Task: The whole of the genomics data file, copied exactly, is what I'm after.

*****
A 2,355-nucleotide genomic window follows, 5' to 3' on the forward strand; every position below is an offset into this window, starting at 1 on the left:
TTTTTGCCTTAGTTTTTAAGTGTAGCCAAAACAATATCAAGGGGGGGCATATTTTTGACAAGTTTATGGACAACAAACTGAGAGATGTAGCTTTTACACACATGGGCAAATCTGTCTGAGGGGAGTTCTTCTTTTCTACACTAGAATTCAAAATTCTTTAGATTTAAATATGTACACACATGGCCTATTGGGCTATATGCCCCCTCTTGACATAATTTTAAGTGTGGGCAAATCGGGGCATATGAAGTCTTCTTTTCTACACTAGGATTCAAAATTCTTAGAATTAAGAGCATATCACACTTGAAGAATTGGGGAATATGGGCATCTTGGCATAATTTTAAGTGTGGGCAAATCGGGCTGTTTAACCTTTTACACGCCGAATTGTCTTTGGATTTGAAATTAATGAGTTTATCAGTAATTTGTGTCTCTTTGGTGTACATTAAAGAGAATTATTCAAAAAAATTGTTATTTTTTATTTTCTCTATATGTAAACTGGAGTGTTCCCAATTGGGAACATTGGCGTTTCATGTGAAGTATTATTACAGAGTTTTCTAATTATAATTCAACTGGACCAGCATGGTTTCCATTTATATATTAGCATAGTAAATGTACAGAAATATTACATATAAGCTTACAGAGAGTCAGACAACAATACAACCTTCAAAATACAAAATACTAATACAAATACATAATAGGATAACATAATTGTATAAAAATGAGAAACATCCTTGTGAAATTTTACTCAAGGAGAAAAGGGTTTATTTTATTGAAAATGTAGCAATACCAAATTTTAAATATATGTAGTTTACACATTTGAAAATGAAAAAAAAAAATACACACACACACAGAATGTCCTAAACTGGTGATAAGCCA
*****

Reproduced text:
A 2,355-nucleotide genomic window follows, 5' to 3' on the forward strand; every position below is an offset into this window, starting at 1 on the left:
TTTTTGCCTTAGTTTTTAAGTGTAGCCAAAACAATATCAAGGGGGGGCATATTTTTGACAAGTTTATGGACAACAAACTGAGAGATGTAGCTTTTACACACATGGGCAAATCTGTCTGAGGGGAGTTCTTCTTTTCTACACTAGAATTCAAAATTCTTTAGATTTAAATATGTACACACATGGCCTATTGGGCTATATGCCCCCTCTTGACATAATTTTAAGTGTGGGCAAATCGGGGCATATGAAGTCTTCTTTTCTACACTAGGATTCAAAATTCTTAGAATTAAGAGCATATCACACTTGAAGAATTGGGGAATATGGGCATCTTGGCATAATTTTAAGTGTGGGCAAATCGGGCTGTTTAACCTTTTACACGCCGAATTGTCTTTGGATTTGAAATTAATGAGTTTATCAGTAATTTGTGTCTCTTTGGTGTACATTAAAGAGAATTATTCAAAAAAATTGTTATTTTTTATTTTCTCTATATGTAAACTGGAGTGTTCCCAATTGGGAACATTGGCGTTTCATGTGAAGTATTATTACAGAGTTTTCTAATTATAATTCAACTGGACCAGCATGGTTTCCATTTATATATTAGCATAGTAAATGTACAGAAATATTACATATAAGCTTACAGAGAGTCAGACAACAATACAACCTTCAAAATACAAAATACTAATACAAATACATAATAGGATAACATAATTGTATAAAAATGAGAAACATCCTTGTGAAATTTTACTCAAGGAGAAAAGGGTTTATTTTATTGAAAATGTAGCAATACCAAATTTTAAATATATGTAGTTTACACATTTGAAAATGAAAAAAAAAAATACACACACACACAGAATGTCCTAAACTGGTGATAAGCCA